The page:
Name: Robert L. Pollock Title: Former Op-ed Editor, Editorial Board Member Media Outlet: The Wall Street Journal 1) Describe your typical workday in 140 characters or less. I was op-ed editor of the WSJ from 2007-2012, and at the paper from 1995-2013. A typical workday began at home in the early morning and ended at the office around the time the first edition of the paper went to bed at 7PM. That includes Sundays, by the way. I was managing two pages of signed opinion with roughly six pieces per day. We got hundreds of submissions a week and commissioned many ourselves. 2) What's the best pitch you've ever received? The best pitch is not a pitch but a finished piece. Honestly an editor can’t tell much from a pitch, especially a phone pitch. If you don’t have a finished product pitch it by email rather than phone so the editor can see the written quality of your thoughts. 3) The greatest words of wisdom an editor ever gave you? Simplify. Don’t use big words where small ones will do. Beware of bad or mixed metaphors. It’s easy to forget how many common terms are actually metaphors. If an idea can’t be summed up in one sentence it probably isn’t right for an op-ed. 4) If there was one thing you could tell every PR practitioner, what would it be? Use email to pitch. Make sure the product has a well stated thesis in the lead graph, and make sure the product is clean. It’s surprising how many PR professionals send sloppy stuff. 5) What's your craziest or most interesting newsroom story? 9/11. The WSJ was across the street from the WTC. Putting out the paper that day and for months afterward was an amazing display of ingenuity and teamwork from my colleagues.

A Day At King’s Dominion

Every quarter, we take a company retreat. Most recently, we hit the roller coasters at King's Dominion in Virginia. It was a great trip. Here are some photos from the day.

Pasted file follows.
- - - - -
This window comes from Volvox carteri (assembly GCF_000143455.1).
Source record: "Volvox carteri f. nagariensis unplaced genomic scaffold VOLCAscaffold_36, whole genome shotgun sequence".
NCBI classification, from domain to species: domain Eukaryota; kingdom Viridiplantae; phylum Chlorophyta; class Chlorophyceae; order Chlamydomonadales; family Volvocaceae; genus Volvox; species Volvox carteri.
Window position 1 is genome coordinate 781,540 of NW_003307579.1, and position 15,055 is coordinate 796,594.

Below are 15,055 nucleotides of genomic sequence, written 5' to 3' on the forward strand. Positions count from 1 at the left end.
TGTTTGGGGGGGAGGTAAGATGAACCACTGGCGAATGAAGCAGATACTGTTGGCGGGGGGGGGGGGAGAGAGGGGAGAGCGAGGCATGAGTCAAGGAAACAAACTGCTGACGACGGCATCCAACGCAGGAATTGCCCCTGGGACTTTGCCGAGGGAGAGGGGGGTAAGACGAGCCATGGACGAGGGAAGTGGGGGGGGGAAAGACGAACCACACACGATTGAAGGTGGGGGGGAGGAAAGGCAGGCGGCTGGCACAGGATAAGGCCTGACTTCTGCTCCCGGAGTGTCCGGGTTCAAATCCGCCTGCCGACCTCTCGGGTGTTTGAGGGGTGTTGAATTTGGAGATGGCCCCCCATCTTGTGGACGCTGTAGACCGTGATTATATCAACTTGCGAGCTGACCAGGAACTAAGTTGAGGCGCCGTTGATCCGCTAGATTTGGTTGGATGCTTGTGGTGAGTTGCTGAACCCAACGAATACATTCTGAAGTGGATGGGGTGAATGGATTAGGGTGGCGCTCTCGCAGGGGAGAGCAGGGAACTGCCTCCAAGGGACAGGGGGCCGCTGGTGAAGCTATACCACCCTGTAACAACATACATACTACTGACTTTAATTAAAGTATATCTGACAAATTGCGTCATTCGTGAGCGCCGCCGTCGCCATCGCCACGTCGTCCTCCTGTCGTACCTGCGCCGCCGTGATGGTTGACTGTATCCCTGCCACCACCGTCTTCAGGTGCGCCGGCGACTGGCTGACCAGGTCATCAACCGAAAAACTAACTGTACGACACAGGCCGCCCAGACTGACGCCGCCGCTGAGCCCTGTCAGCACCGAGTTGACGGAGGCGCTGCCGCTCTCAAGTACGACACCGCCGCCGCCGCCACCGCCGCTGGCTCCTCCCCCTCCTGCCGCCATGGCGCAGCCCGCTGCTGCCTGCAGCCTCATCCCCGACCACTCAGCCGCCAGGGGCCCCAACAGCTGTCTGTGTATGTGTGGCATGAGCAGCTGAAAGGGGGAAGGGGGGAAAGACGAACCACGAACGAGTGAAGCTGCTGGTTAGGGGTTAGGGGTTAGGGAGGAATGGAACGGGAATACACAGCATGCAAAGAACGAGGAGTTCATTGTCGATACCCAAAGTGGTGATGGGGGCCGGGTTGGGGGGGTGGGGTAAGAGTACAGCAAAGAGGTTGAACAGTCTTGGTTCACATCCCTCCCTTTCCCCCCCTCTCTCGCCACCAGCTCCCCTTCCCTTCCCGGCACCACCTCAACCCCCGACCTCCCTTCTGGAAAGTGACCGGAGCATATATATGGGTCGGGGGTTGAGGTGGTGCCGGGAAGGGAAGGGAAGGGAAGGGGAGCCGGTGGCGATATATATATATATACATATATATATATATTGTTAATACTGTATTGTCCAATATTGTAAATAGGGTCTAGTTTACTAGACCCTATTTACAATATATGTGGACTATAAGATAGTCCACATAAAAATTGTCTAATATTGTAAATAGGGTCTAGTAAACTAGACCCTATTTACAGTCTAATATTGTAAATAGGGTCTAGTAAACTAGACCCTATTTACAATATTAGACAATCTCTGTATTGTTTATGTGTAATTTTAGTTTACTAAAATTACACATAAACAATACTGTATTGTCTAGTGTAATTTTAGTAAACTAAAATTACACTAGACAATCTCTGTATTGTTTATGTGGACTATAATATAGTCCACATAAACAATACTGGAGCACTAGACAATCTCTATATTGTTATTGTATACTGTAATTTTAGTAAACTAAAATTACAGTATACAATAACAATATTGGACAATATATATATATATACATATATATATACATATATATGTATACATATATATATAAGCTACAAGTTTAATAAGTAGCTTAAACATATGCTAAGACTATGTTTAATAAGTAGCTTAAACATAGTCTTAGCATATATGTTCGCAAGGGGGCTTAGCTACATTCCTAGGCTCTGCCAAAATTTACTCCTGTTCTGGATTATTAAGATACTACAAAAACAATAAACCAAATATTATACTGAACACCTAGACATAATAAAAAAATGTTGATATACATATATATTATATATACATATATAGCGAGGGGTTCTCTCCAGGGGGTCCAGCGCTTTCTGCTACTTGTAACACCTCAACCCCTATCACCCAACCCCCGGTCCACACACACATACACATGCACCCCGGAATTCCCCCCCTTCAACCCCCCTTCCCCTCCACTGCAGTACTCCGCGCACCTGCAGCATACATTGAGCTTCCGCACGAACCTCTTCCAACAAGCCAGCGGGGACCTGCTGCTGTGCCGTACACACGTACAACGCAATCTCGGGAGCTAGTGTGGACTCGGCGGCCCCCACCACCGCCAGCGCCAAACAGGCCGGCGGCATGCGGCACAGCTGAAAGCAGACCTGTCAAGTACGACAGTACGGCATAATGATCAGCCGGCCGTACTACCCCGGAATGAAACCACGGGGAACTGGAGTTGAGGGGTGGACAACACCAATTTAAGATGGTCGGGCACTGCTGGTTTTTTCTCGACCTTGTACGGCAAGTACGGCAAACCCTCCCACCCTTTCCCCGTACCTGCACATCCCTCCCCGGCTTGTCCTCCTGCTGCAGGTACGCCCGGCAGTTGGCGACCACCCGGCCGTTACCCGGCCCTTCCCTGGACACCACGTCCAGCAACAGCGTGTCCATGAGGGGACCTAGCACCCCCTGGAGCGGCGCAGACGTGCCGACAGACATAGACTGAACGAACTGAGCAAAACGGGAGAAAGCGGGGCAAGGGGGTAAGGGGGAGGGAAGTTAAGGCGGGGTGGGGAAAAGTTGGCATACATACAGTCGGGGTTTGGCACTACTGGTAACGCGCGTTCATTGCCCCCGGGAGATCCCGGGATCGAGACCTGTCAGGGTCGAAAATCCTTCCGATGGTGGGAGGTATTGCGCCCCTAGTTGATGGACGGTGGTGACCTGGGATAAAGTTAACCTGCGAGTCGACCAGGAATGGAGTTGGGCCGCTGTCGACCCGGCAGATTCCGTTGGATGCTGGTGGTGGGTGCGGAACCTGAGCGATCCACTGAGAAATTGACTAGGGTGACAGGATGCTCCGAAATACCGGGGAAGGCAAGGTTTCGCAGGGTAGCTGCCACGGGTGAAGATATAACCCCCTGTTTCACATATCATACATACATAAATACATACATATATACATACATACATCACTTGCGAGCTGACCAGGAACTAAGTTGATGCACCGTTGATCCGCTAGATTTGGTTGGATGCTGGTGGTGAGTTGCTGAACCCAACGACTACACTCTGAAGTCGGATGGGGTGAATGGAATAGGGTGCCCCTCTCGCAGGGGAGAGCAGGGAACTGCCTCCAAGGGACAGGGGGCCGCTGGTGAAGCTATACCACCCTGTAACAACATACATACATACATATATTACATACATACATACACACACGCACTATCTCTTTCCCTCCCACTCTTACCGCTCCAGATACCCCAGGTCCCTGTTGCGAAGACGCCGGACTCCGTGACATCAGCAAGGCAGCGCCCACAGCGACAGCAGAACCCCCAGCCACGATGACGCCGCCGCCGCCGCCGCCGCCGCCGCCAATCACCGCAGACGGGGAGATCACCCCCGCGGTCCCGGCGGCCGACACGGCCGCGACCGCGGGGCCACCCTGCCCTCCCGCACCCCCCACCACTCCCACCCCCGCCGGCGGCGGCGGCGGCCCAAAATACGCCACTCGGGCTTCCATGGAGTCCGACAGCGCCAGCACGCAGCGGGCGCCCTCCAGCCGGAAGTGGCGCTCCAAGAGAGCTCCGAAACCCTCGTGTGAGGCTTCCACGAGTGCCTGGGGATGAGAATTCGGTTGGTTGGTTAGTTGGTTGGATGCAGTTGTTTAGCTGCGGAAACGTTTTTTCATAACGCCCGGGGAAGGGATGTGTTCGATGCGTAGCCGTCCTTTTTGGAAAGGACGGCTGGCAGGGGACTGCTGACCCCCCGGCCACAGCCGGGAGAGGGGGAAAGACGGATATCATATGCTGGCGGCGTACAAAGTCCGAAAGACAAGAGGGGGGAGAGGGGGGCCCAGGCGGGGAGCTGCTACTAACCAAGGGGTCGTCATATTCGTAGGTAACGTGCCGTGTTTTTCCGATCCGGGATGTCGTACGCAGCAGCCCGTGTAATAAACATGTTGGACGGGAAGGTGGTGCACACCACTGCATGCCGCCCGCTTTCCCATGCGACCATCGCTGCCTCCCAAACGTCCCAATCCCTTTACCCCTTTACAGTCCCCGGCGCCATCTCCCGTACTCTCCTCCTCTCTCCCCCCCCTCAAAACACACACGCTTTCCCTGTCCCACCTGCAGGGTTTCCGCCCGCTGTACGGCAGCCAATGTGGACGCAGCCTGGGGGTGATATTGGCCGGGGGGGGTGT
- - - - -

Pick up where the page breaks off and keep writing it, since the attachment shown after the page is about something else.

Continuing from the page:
Advice from the Media | Dale Buss

Name: Dale Buss Title: Independent Journalist Media Outlet: Forbes, Chief Executive, Brandchannel.com, Wall Street Journal, Townhall Magazine and many more Twitter Handle: @DaleDBuss 1. Describe your typical workday in 140 characters or less. Pore through news. Handle increasing 24/7 blogging responsibilities. Then turn to find time for longer-term projects e.g. mag stories, books. 2. What's the best pitch you've ever received? I can't single out one of the best, but I can talk about a cavalcade of awful ones, which had one or more of these characteristics: 1) Totally clueless about what I do, specifically and/or about how freelancers or even journalists work; 2) Presumption that journalists want to or are able to work on precisely what the pitch-er happens to be proposing that day; 3) Responding to a query by offering an executive for an interview only to come back later and say he/she's not available. In short, the most effective PR folks forge a relationship with me which ends up paying off both ways. 3. The greatest words of wisdom an editor ever gave you? "More, better, faster, Buss!" -- Doug Sease, WSJ bureau chief in Detroit, 1981-1983; and another: "Boomer [his nickname for me], I want you to go out and capture the mood of the people!" -- Paul "Biff" Dysart, editor, Reedsburg (Wis.) Times Press and renowned community-newspaper editor in Iowa (R.I.P.) 4. If there was one thing you could tell every PR practitioner, what would it be? In addition to (2) above, I would urge them to learn that (most, traditional) journalists and bloggers don't wake up every day wondering how we can best promote an agency's agenda or client. Instead, we're totally focused on how to make ourselves and our clients look smart. That's how it has to be, of course. And if they can find ways to understand and, yes, exploit that truth, we're going to have a mutually beneficial relationship. 5. What's your craziest or most interesting newsroom story? I'll never forget sitting in the newsroom of the Milwaukee Journal (now the Milwaukee Journal-Sentinel) in 1990, at a meeting where top editors were considering our "people of the decade" section, and hearing one of my colleagues assert, in all seriousness, that Ronald Reagan didn't deserve to be on the list. Of the many, many instances I've encountered of newsroom bias and agenda-setting before and since, this was the most instructive to me. I never quite looked at "newsroom objectivity" the same again.